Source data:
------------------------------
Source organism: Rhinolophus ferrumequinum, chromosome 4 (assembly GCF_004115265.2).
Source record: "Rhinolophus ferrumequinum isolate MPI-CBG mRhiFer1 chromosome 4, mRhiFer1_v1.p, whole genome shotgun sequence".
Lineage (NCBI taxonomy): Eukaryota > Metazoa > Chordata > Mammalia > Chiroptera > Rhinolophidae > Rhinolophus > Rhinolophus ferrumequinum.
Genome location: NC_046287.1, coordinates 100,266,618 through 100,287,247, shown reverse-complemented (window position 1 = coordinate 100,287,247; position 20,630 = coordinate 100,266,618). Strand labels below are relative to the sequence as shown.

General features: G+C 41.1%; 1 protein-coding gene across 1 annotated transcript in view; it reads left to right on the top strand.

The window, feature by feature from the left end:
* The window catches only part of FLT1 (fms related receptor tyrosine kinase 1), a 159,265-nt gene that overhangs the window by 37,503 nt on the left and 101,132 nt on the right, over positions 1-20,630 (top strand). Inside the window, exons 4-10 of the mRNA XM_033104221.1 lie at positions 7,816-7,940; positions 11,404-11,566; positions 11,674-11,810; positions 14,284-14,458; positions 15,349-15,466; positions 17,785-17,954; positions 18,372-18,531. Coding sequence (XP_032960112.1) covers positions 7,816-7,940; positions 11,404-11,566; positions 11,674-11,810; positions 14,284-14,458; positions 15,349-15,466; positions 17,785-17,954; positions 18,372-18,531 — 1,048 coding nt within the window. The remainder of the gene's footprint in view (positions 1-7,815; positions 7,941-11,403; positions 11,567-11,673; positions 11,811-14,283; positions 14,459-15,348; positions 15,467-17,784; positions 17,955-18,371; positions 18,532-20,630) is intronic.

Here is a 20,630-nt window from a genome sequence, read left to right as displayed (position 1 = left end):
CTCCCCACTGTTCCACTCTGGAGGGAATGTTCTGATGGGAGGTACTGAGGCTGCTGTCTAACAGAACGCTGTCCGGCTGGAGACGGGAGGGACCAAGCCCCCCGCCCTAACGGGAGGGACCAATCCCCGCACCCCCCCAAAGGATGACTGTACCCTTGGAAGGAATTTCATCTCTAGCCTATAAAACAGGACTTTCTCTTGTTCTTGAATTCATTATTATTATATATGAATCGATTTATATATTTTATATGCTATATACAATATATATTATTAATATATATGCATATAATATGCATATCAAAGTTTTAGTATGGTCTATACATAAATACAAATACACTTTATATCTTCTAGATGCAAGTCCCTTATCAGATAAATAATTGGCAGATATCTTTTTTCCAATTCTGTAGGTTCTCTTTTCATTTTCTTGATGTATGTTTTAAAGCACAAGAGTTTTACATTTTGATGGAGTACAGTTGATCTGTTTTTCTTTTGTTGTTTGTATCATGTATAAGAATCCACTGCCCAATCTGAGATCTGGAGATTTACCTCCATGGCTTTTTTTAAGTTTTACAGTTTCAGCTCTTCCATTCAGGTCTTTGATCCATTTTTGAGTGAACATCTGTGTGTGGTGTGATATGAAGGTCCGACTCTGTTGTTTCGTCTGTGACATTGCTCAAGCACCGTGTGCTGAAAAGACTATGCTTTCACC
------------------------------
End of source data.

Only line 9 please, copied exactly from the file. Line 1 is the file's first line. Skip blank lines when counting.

CTCCCCACTGTTCCACTCTGGAGGGAATGTTCTGATGGGAGGTACTGAGGCTGCTGTCTAACAGAACGCTGTCCGGCTGGAGACGGGAGGGACCAAGCCCCCCGCCCTAACGGGAGGGACCAATCCCCGCACCCCCCCAAAGGATGACTGTACCCTTGGAAGGAATTTCATCTCTAGCCTATAAAACAGGACTTTCTCTTGTTCTTGAATTCATTATTATTATATATGAATCGATTTATATATTTTATATGCTATATACAATATATATTATTAATATATATGCATATAATATGCATATCAAAGTTTTAGTATGGTCTATACATAAATACAAATACACTTTATATCTTCTAGATGCAAGTCCCTTATCAGATAAATAATTGGCAGATATCTTTTTTCCAATTCTGTAGGTTCTCTTTTCATTTTCTTGATGTATGTTTTAAAGCACAAGAGTTTTACATTTTGATGGAGTACAGTTGATCTGTTTTTCTTTTGTTGTTTGTATCATGTATAAGAATCCACTGCCCAATCTGAGATCTGGAGATTTACCTCCATGGCTTTTTTTAAGTTTTACAGTTTCAGCTCTTCCATTCAGGTCTTTGATCCATTTTTGAGTGAACATCTGTGTGTGGTGTGATATGAAGGTCCGACTCTGTTGTTTCGTCTGTGACATTGCTCAAGCACCGTGTGCTGAAAAGACTATGCTTTCACC